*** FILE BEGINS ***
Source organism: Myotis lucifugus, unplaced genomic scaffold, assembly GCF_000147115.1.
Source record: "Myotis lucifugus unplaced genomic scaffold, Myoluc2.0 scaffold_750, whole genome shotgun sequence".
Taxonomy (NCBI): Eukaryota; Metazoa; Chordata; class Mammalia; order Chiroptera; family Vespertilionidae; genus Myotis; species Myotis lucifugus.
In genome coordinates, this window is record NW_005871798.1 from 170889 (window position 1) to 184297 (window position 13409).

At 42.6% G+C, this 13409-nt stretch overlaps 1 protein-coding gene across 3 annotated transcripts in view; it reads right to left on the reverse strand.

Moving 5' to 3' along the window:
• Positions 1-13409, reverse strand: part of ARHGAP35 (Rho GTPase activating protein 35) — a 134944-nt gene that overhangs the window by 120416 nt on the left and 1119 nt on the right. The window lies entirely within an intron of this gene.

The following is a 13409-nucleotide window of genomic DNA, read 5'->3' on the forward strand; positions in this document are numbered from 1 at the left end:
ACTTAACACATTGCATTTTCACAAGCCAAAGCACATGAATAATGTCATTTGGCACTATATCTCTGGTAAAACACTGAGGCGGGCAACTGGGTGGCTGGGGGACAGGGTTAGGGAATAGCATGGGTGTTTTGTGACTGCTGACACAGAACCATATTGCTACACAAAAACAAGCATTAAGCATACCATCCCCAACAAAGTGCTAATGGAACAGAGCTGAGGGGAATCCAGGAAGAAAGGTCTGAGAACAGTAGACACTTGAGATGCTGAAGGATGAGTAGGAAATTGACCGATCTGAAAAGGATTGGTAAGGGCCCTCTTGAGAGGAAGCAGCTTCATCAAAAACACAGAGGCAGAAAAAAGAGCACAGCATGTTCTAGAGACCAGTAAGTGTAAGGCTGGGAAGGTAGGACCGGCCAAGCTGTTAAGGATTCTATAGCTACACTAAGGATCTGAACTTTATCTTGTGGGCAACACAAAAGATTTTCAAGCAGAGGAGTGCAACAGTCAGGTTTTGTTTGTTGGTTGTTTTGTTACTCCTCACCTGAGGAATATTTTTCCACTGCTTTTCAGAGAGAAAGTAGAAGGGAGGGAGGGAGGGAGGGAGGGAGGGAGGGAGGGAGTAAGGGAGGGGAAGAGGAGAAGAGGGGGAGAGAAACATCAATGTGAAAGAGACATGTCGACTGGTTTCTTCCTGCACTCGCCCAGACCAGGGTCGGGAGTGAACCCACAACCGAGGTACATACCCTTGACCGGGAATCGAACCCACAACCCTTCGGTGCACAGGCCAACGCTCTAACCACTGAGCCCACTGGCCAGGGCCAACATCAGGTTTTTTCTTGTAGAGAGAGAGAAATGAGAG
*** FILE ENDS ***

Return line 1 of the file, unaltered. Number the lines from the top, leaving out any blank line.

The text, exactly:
Source organism: Myotis lucifugus, unplaced genomic scaffold, assembly GCF_000147115.1.